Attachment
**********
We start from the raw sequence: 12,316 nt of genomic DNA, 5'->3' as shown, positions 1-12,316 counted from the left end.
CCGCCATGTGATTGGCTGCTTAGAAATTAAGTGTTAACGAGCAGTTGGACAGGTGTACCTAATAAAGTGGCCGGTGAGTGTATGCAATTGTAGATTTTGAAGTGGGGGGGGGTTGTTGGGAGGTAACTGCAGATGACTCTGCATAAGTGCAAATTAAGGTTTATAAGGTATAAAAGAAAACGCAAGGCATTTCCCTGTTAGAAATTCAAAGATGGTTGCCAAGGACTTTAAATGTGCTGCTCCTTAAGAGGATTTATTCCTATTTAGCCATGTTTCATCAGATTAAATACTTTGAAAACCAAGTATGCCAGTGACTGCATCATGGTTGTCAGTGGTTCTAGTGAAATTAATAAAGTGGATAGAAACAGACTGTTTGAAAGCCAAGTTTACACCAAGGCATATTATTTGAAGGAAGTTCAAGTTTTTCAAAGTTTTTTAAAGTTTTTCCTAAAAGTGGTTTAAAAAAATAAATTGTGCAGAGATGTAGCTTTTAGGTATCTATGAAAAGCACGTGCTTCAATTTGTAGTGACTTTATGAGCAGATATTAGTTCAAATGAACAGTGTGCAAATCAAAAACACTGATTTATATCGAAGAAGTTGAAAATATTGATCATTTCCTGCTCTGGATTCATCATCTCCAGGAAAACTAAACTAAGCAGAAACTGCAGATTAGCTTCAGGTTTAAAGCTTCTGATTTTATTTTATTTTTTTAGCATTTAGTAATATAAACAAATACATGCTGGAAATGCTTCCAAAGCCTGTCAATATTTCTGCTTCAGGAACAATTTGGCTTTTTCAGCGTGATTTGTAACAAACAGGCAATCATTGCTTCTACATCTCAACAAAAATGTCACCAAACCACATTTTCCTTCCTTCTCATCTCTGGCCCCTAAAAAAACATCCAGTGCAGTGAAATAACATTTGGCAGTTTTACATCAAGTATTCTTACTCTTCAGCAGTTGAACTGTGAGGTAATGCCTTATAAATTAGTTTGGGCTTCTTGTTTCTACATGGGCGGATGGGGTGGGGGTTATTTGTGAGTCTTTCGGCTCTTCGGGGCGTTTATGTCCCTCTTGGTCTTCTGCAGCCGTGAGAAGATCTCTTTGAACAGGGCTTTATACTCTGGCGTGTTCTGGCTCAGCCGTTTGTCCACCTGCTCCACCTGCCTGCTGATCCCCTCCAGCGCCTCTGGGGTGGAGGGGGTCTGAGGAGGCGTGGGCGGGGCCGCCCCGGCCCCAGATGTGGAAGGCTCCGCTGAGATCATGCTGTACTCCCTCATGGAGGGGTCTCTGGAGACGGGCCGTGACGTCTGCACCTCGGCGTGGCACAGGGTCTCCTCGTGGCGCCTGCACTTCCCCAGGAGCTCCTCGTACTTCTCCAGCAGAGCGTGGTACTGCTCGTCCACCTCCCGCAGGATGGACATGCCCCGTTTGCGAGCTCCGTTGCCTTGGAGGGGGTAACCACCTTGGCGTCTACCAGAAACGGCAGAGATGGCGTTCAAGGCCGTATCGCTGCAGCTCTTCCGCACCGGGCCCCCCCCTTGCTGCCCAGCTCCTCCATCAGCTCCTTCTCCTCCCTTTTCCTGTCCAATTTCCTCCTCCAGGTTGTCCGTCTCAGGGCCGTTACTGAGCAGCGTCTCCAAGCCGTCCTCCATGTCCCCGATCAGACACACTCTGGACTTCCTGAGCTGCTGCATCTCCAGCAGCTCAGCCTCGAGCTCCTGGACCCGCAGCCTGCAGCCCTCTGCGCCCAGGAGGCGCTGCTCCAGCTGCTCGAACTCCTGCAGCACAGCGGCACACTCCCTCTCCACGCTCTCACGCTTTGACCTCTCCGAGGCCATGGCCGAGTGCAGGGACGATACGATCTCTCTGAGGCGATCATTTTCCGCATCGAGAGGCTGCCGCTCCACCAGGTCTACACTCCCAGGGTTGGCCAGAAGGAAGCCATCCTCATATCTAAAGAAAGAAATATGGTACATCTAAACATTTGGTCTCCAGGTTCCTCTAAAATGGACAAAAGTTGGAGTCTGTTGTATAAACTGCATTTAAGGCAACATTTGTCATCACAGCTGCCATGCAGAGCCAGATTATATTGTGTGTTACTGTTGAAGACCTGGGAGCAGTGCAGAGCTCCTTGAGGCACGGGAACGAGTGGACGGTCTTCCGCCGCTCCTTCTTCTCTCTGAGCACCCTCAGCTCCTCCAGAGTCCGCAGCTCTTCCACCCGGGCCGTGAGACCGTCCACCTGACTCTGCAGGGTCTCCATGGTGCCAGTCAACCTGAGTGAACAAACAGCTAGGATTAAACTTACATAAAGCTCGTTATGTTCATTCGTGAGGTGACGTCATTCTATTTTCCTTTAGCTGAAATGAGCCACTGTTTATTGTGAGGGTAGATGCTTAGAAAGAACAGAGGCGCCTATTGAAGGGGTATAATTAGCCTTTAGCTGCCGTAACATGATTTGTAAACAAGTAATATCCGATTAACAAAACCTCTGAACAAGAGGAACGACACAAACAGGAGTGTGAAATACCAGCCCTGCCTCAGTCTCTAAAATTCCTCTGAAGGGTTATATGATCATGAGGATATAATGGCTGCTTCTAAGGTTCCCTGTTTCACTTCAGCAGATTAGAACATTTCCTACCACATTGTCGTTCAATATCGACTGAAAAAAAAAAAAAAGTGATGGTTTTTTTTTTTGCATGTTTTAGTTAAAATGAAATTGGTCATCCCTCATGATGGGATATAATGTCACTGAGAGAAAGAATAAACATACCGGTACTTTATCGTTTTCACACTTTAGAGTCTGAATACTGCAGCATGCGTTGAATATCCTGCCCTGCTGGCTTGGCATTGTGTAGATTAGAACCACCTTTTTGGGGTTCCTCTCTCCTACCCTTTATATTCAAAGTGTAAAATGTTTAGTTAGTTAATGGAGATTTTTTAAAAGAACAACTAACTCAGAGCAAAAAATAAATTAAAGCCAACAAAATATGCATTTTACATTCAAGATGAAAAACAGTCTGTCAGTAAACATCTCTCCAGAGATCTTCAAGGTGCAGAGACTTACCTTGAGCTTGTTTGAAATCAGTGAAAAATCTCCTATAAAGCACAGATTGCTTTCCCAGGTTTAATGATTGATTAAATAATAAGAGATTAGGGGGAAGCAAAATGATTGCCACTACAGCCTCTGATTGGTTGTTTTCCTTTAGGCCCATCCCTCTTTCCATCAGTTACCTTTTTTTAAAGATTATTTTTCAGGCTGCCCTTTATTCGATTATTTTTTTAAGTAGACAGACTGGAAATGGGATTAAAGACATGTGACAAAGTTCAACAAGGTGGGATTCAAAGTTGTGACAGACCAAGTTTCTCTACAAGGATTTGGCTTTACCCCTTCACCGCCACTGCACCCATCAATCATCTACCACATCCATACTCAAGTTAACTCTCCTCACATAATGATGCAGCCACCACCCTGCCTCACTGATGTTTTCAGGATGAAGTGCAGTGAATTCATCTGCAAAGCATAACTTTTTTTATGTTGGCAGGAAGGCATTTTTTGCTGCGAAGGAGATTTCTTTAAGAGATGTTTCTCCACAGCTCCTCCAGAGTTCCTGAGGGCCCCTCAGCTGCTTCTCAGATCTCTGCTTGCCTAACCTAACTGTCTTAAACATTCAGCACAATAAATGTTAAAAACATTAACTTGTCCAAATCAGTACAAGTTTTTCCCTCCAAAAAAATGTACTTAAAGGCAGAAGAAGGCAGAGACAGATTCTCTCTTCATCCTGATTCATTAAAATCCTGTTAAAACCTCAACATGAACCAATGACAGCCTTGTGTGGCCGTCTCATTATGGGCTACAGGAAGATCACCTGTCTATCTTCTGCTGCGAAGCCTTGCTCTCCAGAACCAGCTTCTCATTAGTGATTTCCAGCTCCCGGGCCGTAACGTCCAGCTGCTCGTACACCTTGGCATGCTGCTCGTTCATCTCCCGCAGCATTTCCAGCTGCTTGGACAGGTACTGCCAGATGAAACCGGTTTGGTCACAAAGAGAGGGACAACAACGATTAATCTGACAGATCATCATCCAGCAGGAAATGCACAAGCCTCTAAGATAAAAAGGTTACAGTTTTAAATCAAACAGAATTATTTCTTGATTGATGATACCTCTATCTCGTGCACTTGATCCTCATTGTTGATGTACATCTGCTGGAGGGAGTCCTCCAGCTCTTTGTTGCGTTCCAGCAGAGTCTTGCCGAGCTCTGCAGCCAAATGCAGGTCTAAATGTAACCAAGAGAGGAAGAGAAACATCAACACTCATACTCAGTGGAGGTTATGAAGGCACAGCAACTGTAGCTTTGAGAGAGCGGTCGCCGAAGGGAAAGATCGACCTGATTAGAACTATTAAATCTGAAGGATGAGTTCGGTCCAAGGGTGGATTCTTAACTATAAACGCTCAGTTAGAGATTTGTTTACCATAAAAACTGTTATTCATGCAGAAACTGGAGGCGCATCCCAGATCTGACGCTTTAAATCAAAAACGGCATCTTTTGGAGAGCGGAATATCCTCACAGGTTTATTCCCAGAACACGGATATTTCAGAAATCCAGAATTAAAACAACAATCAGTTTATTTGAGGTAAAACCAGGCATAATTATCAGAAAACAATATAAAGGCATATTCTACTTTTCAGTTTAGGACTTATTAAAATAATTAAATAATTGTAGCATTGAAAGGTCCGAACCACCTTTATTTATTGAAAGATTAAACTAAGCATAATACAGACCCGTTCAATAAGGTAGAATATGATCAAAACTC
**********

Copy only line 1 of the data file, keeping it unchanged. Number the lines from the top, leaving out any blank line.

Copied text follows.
We start from the raw sequence: 12,316 nt of genomic DNA, 5'->3' as shown, positions 1-12,316 counted from the left end.